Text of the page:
Elizabeth Rimmer: Risks to mental health in the workplace – what are they and how to manage them

Elizabeth Rimmer: Risks to mental health in the workplace – what are they and how to manage them

It is World Mental Health Day on 10 October: an opportunity to raise awareness and campaign for change. This year we want to highlight the responsibilities of employers to create mentally healthy workplaces., writes LawCare’s Elizabeth Rimmer.

The traditional view of health and safety in the workplace is evolving to include the risks to mental health in workplaces and a recognition that these need to actively managed. In the legal profession the focus of managing mental health at work has generally been on supporting individuals to cope with the pressures of a career in the law by building their resilience, providing education and access to external support. Although this can be beneficial, workplaces need to go wider and look at their organisational culture and working practices and consider their responsibilities to ensure that they create an environment which supports psychological safety and mental health.

What are psychosocial risks?

Risks to mental health at work, also known as psychosocial risks, are a broad range of factors relating to the workplace and working that can cause psychological harm and can come from:

  • Work management or design
  • The work environment
  • Workplace relationships and social interactions

The World Health Organization has identified common risks to mental health at work (Guidelines on mental health at work) and those that are relevant to the legal sector include:

  • Excessive workloads
  • Long, unsocial, or inflexible hours
  • Lack of control over workload or job design
  • Organisational culture that enables negative behaviours
  • Poor workplace relationships
  • Limited support from colleagues, poor management, or authoritarian supervision
  • Harassment, sexual harassment or bullying
  • Discrimination and exclusion
  • Unclear job role and expectations
  • Low reward and recognition, poor investment in career development
  • Conflicting home/work demands
  • Isolated or remote working
  • Exposure to traumatic events

How does exposure to psychosocial risk cause harm?

Some of these risk factors, such as exposure to traumatic events, have the potential to directly cause harm. Legal professionals working in family, criminal, immigration, or crime may develop vicarious trauma because of exposure to the trauma experienced by their clients.

However, for most people, it is a combination of exposure to psychosocial risks at work which can undermine their mental health and lead to anxiety, stress, burnout, or depression.

The legal workplace is characterised by inherent psychosocial risks - working long hours, poor work life balance, meeting the expectations of demanding clients, heavy caseloads, the pressure of deadlines and billing targets, whilst maintaining high standards of ethical and professional conduct.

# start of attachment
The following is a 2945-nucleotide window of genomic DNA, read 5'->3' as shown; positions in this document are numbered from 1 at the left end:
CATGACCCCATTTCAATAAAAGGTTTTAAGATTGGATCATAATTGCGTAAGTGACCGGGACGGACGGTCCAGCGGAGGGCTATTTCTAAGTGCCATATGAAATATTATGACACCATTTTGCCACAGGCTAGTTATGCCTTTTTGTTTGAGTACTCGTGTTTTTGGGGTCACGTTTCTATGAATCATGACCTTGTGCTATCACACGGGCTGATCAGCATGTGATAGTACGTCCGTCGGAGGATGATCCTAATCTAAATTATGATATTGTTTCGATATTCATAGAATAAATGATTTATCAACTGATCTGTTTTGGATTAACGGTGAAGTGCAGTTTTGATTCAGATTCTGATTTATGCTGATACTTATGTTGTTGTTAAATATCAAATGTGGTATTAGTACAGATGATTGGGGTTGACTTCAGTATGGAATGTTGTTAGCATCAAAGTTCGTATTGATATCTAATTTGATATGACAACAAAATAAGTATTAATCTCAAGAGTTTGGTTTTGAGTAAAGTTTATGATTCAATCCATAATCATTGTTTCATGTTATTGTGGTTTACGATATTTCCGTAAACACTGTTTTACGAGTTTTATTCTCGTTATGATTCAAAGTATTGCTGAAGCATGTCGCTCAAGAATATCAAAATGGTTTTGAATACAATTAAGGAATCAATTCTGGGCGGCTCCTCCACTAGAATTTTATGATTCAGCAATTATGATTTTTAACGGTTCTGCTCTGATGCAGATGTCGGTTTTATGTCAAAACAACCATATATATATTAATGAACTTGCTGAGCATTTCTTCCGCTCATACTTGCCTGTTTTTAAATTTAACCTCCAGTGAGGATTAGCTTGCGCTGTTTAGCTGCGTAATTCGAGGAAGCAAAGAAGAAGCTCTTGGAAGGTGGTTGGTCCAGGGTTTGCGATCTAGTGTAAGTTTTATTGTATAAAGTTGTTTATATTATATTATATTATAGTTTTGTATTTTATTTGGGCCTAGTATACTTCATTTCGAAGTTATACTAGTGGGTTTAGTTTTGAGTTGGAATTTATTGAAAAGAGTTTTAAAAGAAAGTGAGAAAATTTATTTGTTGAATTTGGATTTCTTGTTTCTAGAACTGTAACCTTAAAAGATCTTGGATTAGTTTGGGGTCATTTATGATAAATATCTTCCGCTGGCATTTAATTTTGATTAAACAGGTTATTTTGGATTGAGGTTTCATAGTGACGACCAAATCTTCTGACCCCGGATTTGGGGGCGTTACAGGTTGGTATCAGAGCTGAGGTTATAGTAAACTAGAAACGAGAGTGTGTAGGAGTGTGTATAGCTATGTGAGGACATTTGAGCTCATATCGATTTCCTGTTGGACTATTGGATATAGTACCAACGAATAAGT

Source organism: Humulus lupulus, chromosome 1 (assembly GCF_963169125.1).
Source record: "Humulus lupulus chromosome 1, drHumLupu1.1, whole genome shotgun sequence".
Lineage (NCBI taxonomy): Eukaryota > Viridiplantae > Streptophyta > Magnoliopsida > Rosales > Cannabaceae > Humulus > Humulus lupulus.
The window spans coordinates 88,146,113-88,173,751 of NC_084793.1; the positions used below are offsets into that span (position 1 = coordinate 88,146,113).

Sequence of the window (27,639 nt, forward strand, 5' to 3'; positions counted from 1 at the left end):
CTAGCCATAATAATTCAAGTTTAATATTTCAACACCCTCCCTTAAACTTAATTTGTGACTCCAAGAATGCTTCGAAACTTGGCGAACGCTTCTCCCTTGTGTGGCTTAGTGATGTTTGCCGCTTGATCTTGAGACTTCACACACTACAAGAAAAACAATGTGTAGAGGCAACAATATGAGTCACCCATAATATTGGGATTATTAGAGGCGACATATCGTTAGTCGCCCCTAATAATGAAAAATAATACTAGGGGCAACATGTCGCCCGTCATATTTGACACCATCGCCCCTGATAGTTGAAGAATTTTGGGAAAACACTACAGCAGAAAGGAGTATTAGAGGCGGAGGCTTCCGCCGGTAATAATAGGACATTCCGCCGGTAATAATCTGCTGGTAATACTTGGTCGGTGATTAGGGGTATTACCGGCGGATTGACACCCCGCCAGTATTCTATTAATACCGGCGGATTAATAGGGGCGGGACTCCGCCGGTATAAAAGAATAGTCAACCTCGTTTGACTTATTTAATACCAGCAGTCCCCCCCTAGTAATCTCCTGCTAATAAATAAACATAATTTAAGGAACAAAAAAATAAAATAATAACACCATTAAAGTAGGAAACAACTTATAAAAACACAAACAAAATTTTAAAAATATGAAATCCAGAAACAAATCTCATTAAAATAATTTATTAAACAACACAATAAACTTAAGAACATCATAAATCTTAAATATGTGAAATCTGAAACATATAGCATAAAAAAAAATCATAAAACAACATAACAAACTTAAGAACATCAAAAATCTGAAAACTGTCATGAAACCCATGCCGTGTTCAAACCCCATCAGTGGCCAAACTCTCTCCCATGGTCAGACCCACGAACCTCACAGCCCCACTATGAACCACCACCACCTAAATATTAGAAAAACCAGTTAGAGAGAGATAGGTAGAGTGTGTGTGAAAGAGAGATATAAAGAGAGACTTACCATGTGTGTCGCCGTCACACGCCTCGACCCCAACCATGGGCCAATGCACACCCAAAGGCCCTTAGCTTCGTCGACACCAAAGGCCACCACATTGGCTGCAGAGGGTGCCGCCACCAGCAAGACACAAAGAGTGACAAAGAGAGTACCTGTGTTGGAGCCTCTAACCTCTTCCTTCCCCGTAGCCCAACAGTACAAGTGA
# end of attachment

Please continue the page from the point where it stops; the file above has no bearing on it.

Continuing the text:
This is evidenced by our Life in the Law Study published in 2021, which showed that legal professionals were at high risk of burnout associated with a high workload, working long hours and a psychologically unsafe working environment, and 20 per cent reported being bullied, harassed, or discriminated against.

How can legal workplaces manage psychosocial risk?

The tendency in legal workplaces is to respond to people with work related mental health conditions, once the problem has arisen; the goal should be to prevent work related mental health conditions developing in the first place. Actively managing psychosocial risks is the key to prevention. Employers should assess and identify the workplace risks to mental health, identify who may be exposed to these and which groups may be at particular risk, then take steps to mitigate, modify or remove these risks and monitor the impact these steps have had. Managing psychosocial risks should be embedded in the organisational risk management system.

Practical steps to mitigate risks

Start with a strategic review of your organisational culture. Consult with colleagues about their perspectives on this, find out if they feel they work in an environment that fosters trust, respect, and psychological safety where they can speak up about their mental health and work-related concerns. If they don’t, consider and take the steps needed to address this, in particular the role of leaders in demonstrating their commitment to a positive workplace culture and capacity for change.

Although it may seem challenging to implement measures to manage the psychosocial risks in legal workplaces, there are some practical steps that employers can take such as:

  • Invest in management training so that those with responsibility for others have the skills and capacity to do this effectively
  • Ensure staff have the support they need – regular 1:1 catch ups with their manager or supervisor and participation in relevant mentoring and peer support schemes
  • Monitor and manage workloads and ensure staff and teams are adequately resourced
  • Check in regularly with staff working remotely
  • Adopt a zero-tolerance policy to bullying, harassment and discrimination
  • Address poor workplace relationships or conflict
  • Support staff to work healthy hours, take breaks and their holiday entitlement
  • Ensure transparent processes for work allocation, reward, and career progression
  • For those exposed to traumatic events or materials, provide education, support and training
  • Provide flexible working arrangements e.g., working from home or flexible hours to allow more time for responsibilities outside work and for activities that support mental wellbeing.

Adopting a proactive approach to managing psychosocial risks supports an engaged, productive, and inclusive workplace which enables people to thrive.

Elizabeth Rimmer is CEO of LawCare

Share icon
Share this article: